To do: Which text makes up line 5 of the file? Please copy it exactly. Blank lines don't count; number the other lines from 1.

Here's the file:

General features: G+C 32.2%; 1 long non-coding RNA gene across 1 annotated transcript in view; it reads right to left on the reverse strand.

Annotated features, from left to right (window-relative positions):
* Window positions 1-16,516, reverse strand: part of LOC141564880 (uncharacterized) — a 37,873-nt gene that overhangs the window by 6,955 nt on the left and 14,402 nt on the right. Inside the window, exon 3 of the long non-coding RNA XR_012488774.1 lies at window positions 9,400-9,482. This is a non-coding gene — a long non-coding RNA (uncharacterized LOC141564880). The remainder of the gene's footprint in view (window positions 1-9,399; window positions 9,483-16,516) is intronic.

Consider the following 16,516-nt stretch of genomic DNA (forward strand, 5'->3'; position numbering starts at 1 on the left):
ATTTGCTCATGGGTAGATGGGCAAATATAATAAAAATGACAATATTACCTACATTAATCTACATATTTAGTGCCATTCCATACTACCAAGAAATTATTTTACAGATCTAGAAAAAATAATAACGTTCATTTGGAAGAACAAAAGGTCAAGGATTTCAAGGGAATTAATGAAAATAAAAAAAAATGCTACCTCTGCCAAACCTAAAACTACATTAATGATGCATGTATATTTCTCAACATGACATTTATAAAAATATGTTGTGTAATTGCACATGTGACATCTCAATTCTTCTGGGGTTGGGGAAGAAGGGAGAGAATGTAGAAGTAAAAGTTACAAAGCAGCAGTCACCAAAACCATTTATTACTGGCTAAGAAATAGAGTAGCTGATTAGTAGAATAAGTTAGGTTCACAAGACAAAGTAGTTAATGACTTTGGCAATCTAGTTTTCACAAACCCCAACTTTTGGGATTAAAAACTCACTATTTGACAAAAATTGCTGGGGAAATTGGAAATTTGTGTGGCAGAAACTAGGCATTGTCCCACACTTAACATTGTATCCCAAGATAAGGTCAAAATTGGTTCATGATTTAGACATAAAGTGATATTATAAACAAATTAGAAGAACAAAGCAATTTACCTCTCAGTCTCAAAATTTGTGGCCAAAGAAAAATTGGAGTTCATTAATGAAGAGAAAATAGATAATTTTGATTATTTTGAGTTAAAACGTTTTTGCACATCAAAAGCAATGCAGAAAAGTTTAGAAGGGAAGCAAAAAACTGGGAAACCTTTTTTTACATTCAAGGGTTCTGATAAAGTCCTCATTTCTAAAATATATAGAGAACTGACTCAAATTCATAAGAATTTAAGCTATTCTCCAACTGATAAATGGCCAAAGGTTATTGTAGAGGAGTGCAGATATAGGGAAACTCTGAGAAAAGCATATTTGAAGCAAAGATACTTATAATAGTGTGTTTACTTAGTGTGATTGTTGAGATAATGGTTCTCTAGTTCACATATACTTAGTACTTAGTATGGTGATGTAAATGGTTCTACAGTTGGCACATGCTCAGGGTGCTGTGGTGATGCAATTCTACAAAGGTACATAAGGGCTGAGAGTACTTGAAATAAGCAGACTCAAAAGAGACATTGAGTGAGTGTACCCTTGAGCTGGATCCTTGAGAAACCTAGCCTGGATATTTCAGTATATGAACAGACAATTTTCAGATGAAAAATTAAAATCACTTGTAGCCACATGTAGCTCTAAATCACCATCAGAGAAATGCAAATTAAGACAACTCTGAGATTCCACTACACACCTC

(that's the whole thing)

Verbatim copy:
ATTTGCTCATGGGTAGATGGGCAAATATAATAAAAATGACAATATTACCTACATTAATCTACATATTTAGTGCCATTCCATACTACCAAGAAATTATTTTACAGATCTAGAAAAAATAATAACGTTCATTTGGAAGAACAAAAGGTCAAGGATTTCAAGGGAATTAATGAAAATAAAAAAAAATGCTACCTCTGCCAAACCTAAAACTACATTAATGATGCATGTATATTTCTCAACATGACATTTATAAAAATATGTTGTGTAATTGCACATGTGACATCTCAATTCTTCTGGGGTTGGGGAAGAAGGGAGAGAATGTAGAAGTAAAAGTTACAAAGCAGCAGTCACCAAAACCATTTATTACTGGCTAAGAAATAGAGTAGCTGATTAGTAGAATAAGTTAGGTTCACAAGACAAAGTAGTTAATGACTTTGGCAATCTAGTTTTCACAAACCCCAACTTTTGGGATTAAAAACTCACTATTTGACAAAAATTGCTGGGGAAATTGGAAATTTGTGTGGCAGAAACTAGGCATTGTCCCACACTTAACATTGTATCCCAAGATAAGGTCAAAATTGGTTCATGATTTAGACATAAAGTGATATTATAAACAAATTAGAAGAACAAAGCAATTTACCTCTCAGTCTCAAAATTTGTGGCCAAAGAAAAATTGGAGTTCATTAATGAAGAGAAAATAGATAATTTTGATTATTTTGAGTTAAAACGTTTTTGCACATCAAAAGCAATGCAGAAAAGTTTAGAAGGGAAGCAAAAAACTGGGAAACCTTTTTTTACATTCAAGGGTTCTGATAAAGTCCTCATTTCTAAAATATATAGAGAACTGACTCAAATTCATAAGAATTTAAGCTATTCTCCAACTGATAAATGGCCAAAGGTTATTGTAGAGGAGTGCAGATATAGGGAAACTCTGAGAAAAGCATATTTGAAGCAAAGATACTTATAATAGTGTGTTTACTTAGTGTGATTGTTGAGATAATGGTTCTCTAGTTCACATATACTTAGTACTTAGTATGGTGATGTAAATGGTTCTACAGTTGGCACATGCTCAGGGTGCTGTGGTGATGCAATTCTACAAAGGTACATAAGGGCTGAGAGTACTTGAAATAAGCAGACTCAAAAGAGACATTGAGTGAGTGTACCCTTGAGCTGGATCCTTGAGAAACCTAGCCTGGATATTTCAGTATATGAACAGACAATTTTCAGATGAAAAATTAAAATCACTTGTAGCCACATGTAGCTCTAAATCACCATCAGAGAAATGCAAATTAAGACAACTCTGAGATTCCACTACACACCTC